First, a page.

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PlayStation Store redesign rolls out to PS3 owners in North America (hands-on)

PlayStation Store redesign 1

Sony announced a massive overhaul of its PlayStation Store early last month, and though it experienced some delays getting here the revised storefront is now available to US gamers. Upon launching the store you'll be prompted to download a relatively small update that brings with it an entirely new (and intensely visual) interface. Gone is the blue, static design of old; it's been replaced with a horizontal browsing scheme that incorporates some impressive parallax effects and other visual flair. Comparisons to Microsoft's Xbox Live Marketplace are perhaps inevitable, but Sony is doing some unique things here.

Topgames

Navigation just got a whole lot easier

But we care more about functionality than form in this case and thankfully things have improved tenfold on that front. Thanks to a streamlined menu layout, it's now easier to find whatever it is you're looking for in the store's various subsections for gaming, movies, and TV. Those improvements are particularly noticeable when browsing DLC and other game add-ons: extra content is conveniently listed right on a game's main page along with trailers and an overall rating from PSN users.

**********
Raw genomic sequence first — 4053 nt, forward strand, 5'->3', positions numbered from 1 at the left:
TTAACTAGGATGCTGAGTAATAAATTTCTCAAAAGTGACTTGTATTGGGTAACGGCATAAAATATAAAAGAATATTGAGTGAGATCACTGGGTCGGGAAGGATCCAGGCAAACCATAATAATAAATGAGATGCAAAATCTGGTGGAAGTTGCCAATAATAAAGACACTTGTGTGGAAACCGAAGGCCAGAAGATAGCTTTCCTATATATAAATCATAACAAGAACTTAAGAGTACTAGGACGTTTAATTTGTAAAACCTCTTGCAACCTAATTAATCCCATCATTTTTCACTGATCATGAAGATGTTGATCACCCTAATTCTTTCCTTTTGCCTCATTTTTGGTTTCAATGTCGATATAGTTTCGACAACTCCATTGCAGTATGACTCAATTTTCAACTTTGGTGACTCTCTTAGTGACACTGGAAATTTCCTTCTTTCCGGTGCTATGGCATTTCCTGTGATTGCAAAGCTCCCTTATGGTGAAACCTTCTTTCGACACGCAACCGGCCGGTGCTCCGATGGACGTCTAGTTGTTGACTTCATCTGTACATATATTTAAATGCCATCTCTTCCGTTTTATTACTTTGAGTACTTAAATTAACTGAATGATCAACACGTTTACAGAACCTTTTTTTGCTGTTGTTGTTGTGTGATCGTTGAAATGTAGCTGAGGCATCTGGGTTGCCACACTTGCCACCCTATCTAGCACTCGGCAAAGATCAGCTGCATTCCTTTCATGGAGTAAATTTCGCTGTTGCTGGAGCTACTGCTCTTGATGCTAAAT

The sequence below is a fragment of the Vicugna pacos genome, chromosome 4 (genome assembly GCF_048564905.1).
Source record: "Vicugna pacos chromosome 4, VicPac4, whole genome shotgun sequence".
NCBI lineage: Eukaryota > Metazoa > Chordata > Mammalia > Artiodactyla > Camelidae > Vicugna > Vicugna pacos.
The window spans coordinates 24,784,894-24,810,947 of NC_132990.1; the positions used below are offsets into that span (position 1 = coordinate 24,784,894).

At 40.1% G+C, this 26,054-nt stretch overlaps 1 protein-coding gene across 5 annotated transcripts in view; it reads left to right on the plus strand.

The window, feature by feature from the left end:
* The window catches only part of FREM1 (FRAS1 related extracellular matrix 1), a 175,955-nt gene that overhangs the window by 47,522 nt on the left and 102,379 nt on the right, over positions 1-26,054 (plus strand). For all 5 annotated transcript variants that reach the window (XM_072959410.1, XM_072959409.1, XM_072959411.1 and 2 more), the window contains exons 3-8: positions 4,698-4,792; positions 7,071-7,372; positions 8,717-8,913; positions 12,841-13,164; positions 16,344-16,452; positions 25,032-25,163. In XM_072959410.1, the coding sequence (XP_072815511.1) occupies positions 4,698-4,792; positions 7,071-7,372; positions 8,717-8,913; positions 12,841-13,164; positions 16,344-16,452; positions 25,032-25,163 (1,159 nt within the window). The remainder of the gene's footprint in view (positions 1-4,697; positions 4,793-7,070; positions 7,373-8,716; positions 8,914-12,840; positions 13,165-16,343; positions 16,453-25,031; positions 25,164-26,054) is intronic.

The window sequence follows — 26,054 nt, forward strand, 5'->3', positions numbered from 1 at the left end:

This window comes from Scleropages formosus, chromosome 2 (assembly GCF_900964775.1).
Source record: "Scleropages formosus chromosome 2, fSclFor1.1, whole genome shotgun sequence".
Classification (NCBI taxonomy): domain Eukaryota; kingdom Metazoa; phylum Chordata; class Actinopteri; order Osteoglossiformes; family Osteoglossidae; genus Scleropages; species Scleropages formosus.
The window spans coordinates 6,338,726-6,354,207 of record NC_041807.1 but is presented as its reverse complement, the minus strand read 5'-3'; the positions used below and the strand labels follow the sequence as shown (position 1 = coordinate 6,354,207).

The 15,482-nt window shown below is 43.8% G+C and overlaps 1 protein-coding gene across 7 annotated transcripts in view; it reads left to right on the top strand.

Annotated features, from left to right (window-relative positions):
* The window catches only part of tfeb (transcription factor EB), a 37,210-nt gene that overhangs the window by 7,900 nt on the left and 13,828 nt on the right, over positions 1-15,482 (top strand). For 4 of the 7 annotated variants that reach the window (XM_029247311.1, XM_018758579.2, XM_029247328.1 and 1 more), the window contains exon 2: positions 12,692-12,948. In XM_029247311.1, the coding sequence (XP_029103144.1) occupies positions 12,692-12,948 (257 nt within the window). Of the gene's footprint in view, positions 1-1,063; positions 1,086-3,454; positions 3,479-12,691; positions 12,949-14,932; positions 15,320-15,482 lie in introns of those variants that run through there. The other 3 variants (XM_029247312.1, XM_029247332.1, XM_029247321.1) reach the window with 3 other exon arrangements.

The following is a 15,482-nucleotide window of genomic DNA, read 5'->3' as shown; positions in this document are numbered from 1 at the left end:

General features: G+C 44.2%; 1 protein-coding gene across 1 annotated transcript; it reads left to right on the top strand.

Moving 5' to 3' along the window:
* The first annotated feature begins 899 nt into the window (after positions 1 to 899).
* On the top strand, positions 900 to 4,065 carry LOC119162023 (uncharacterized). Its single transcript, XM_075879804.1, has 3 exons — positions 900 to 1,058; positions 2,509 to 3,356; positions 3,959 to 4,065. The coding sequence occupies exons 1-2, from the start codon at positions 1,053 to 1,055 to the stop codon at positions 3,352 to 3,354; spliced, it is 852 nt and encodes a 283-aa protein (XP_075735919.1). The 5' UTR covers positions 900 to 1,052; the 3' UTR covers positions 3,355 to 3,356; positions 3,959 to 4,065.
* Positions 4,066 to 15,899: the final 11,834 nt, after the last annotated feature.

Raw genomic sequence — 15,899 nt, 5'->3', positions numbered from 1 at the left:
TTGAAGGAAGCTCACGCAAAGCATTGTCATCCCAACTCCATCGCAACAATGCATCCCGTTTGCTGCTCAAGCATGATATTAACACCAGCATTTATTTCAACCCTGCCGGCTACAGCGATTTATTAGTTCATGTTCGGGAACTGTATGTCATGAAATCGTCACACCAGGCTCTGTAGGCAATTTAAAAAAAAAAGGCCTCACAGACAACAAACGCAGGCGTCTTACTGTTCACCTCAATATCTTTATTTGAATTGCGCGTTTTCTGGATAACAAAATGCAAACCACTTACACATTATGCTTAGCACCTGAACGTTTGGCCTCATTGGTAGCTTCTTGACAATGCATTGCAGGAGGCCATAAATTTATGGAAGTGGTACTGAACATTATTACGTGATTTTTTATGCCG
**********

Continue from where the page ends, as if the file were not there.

A more sensible approach to search

Whereas the old store saw users hammering the circle button to return to a previous page, you'll rarely hit a dead end when navigating the new layout. When you reach the end of one list, Sony wisely steers you toward another with links to recent store additions, popular downloads, and other rankings. And should you need to manually search for something, that's gotten faster too. Sony has ditched its traditional PS3 on-screen keyboard in favor of a new method that instantly displays results after each letter you choose.

Ps3storesearch

It's not all good news, though. One area where the PlayStation Store seems to have taken a step backwards is in responsiveness. Loading the updated app for the first time seemed to take an ungodly amount of time, and Sony's heavy reliance on graphics means you could see less-than-stellar performance depending on your connection speed.

Even so, we prefer the new interface over its former incarnation by a wide margin. Though it can be a bit too busy at times, Sony's new design exudes a modern feel — one we frankly wish it would bring to the PS3's core operating system. Sadly we don't expect a revamp of that aging cross-media bar anytime soon, but if this is a hint of the aesthetic gamers can expect from an eventual PlayStation 4, Sony's on the right track. For a full walkthrough, check out the video below courtesy of PlayStation Blog.

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